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Rotating tires and when to change them out.

  #1  
Old 12-02-2011, 04:37 PM
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Rotating tires and when to change them out.

Well, it looks like I shouldn't have been lazy and just rotated my tires every 5000k like my other cars. Instead I followed the MM and rotated them when it told me too. My tires are 2mm front and 4mm rear and the tire shop won't rotate them since they can be dangerous. I didn't believe it at first but it seems that you have to have the better tires on the back for FWD cars to avoid spin out. My factory Dunlops on the 16inch sport rims are only at 26K and worn out this much. Is it time to replace these, maybe I can go another 4K to reach 30K.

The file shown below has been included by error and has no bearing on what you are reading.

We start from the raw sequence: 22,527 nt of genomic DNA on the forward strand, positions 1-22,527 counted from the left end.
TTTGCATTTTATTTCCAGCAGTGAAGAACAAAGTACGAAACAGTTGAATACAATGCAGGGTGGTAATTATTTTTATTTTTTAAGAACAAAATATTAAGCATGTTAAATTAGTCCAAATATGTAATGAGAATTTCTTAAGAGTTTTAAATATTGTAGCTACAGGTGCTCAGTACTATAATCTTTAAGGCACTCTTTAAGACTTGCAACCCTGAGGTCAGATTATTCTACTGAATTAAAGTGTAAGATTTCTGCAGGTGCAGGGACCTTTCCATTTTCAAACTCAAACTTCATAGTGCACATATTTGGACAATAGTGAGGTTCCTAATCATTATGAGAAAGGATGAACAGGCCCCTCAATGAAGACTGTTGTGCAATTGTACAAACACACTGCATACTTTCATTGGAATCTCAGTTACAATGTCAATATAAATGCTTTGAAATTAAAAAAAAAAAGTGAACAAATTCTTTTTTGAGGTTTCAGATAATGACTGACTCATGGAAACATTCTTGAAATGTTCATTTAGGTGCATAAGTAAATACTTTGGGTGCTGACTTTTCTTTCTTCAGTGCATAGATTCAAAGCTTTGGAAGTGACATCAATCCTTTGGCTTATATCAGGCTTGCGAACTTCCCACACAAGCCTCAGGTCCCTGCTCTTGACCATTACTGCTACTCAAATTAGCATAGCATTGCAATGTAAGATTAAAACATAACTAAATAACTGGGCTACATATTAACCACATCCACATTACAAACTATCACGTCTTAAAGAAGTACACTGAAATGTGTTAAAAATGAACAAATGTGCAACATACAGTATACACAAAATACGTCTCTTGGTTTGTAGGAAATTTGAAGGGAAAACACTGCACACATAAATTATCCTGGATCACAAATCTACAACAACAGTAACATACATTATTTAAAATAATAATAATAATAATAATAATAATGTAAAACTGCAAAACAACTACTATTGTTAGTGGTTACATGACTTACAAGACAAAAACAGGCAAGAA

I plan on buying the Continental DWS 205/50 16. Best price I can find is about $600 OTD from American's/Discount Tire. This is in CA after tax and disposal, tire fees.
 
  #2  
Old 12-02-2011, 05:45 PM
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I never realized the MM tells you when to rotate tires. What was the interval?
I rotated the OEM Dun's at every oil change and got 31K out of them, with a bit of life left - but not for a NE winter. If I lived in CA I would have stretched it out.

I just went with the Conti DWS like you're looking at. It is a great tire. Ride well, handling is improved and MPG is, or seems to be, up.

I would suggest that after you get them on the car have the alignment checked. I was seeing uneven wear on the front OEM's so I took it to a shop and they found the car was tracking left. After they did their voodo it's dead on and I'm happy.